The Internal Revenue Service has begun the process of implementing the looming Obamacare excise tax on employer-sponsored health plans that, according to one recent analysis, could cost large companies subject to the tax $2.1 million per year from 2018 to 2024.
The so-called “Cadillac plan” tax, which will start in 2018, targets overly generous employer-provided health care plans, imposing a 40% levy if the aggregate cost of “applicable employer-sponsored coverage” provided to an employee exceeds $10,200 for individuals and $27,500 for families.
In a recent notice, the IRS asked for comments on proposed approaches to a number of issues involving the tax that could be incorporated in future proposed regulations. Among those issues is the definition of “applicable coverage” and the determination of the cost of applicable coverage.
According to Journal of Accountancy, the IRS anticipates that employer contributions to health saving accounts and Archer medical savings accounts, including salary reduction contributions, will be included in applicable coverage, and employee after-tax contributions to those accounts will be excluded.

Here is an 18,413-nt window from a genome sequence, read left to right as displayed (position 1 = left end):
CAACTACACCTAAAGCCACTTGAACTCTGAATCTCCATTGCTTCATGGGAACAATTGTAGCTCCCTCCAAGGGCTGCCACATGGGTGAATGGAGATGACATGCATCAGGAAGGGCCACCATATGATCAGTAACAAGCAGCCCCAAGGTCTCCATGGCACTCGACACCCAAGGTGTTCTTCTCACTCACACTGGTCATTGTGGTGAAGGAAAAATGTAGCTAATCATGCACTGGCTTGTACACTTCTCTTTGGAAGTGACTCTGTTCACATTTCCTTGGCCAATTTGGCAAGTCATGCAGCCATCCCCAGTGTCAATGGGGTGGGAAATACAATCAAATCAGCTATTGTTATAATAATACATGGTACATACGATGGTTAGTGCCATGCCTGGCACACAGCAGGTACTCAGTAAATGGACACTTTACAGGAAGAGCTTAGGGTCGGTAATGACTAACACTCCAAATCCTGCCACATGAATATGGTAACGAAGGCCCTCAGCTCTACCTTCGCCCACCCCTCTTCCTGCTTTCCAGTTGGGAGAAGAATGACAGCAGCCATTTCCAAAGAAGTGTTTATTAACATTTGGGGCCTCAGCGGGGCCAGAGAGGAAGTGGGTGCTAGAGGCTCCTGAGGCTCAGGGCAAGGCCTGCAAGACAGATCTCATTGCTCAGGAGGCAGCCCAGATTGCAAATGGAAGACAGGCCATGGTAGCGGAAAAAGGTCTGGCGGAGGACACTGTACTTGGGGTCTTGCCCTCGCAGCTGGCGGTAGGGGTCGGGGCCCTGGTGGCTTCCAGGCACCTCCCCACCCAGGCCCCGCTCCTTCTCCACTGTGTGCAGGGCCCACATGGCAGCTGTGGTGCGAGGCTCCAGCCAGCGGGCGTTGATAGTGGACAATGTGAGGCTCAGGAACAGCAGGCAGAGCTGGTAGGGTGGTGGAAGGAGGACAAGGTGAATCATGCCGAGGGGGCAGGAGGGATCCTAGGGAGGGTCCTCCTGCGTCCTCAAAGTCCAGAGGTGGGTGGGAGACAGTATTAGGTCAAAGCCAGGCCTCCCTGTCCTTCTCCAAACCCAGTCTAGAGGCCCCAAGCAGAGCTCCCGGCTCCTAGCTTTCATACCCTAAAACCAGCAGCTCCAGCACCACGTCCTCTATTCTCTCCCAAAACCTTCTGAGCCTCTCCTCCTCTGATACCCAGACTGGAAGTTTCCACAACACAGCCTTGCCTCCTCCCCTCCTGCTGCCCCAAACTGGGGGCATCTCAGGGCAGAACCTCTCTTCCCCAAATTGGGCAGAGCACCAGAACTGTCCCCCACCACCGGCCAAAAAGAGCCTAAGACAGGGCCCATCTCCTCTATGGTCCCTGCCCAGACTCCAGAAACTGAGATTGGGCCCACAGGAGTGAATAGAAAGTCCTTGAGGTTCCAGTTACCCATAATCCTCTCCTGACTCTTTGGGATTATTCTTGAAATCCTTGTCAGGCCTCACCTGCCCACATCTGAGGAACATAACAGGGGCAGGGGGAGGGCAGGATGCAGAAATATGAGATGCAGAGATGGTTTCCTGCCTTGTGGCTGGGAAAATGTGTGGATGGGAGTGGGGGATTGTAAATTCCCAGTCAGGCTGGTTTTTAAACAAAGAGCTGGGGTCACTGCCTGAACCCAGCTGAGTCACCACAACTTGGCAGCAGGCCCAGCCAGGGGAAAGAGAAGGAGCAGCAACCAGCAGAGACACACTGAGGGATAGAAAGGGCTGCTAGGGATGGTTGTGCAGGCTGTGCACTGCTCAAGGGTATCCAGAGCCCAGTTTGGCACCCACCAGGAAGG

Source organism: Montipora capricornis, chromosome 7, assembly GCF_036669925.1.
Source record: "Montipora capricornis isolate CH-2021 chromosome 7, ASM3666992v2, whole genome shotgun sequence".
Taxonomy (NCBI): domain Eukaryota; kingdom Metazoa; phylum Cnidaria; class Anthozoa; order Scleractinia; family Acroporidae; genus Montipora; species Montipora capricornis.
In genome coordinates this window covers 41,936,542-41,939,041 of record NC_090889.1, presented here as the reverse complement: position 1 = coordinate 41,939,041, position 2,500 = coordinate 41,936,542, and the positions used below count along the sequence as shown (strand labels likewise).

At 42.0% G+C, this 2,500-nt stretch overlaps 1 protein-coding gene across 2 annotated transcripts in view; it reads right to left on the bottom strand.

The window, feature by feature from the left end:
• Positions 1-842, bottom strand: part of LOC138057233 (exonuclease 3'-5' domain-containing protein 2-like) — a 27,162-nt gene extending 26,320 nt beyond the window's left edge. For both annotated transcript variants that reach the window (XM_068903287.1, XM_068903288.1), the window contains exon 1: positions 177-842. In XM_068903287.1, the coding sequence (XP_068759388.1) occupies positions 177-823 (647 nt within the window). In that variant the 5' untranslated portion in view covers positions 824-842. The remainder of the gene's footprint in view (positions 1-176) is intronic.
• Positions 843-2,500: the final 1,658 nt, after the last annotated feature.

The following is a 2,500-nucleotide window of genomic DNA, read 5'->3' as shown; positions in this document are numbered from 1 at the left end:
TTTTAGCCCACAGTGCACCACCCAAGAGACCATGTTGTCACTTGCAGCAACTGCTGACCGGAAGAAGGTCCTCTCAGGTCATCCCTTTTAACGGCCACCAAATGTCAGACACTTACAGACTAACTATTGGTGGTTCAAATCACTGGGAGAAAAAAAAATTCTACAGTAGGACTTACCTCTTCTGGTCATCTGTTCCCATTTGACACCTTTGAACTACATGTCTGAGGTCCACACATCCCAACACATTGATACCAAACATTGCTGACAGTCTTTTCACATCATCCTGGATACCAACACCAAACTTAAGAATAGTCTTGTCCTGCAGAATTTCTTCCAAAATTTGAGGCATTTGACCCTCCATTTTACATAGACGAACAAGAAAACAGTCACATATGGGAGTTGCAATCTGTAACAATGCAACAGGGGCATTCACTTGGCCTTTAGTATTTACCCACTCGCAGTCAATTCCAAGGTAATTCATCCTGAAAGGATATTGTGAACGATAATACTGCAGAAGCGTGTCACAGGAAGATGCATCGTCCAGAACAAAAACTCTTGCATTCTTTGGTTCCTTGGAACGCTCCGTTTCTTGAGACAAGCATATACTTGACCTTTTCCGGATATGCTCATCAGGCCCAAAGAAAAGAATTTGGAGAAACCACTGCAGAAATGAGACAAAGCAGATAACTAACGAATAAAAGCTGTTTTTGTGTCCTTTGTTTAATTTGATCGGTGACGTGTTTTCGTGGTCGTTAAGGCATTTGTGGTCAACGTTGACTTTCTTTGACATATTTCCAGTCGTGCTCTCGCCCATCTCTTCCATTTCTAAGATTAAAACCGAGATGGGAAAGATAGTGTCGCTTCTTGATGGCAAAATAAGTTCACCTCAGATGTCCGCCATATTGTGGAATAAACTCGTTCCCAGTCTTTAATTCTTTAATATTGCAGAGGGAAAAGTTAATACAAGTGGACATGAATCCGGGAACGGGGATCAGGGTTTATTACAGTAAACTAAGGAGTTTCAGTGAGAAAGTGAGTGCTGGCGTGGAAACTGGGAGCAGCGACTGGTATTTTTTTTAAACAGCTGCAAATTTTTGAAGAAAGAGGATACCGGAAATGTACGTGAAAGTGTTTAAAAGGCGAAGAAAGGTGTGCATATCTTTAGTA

In addition, the cost of on-site medical clinics will be included in applicable coverage only if they provide benefits beyond first aid to employees during working hours, although the IRS is requesting comments on how to determine whether the costs of these clinics should be included.
The tax is designed to reduce health care costs by pressuring employers to offer less-generous health insurance plans than in the past. Critics say it is a punitive measure that will move employers toward plans that have higher “cost-sharing” by workers.
An analysis by the American Health Policy Institute found that more than 38% of large companies with more than 1,000 workers will be hit by the tax in 2018 unless they make changes to the design of their health plans. Of all U.S. businesses, 17% are expected to be subject to the tax that year.
The Congressional Budget Office has estimated that the Cadillac plan tax will generate $120 billion for the federal government from 2018 to 2024.
The IRS said that before issuing any proposed regulations, it expects to invite comments on issues relating to the calculation and assessment of the tax.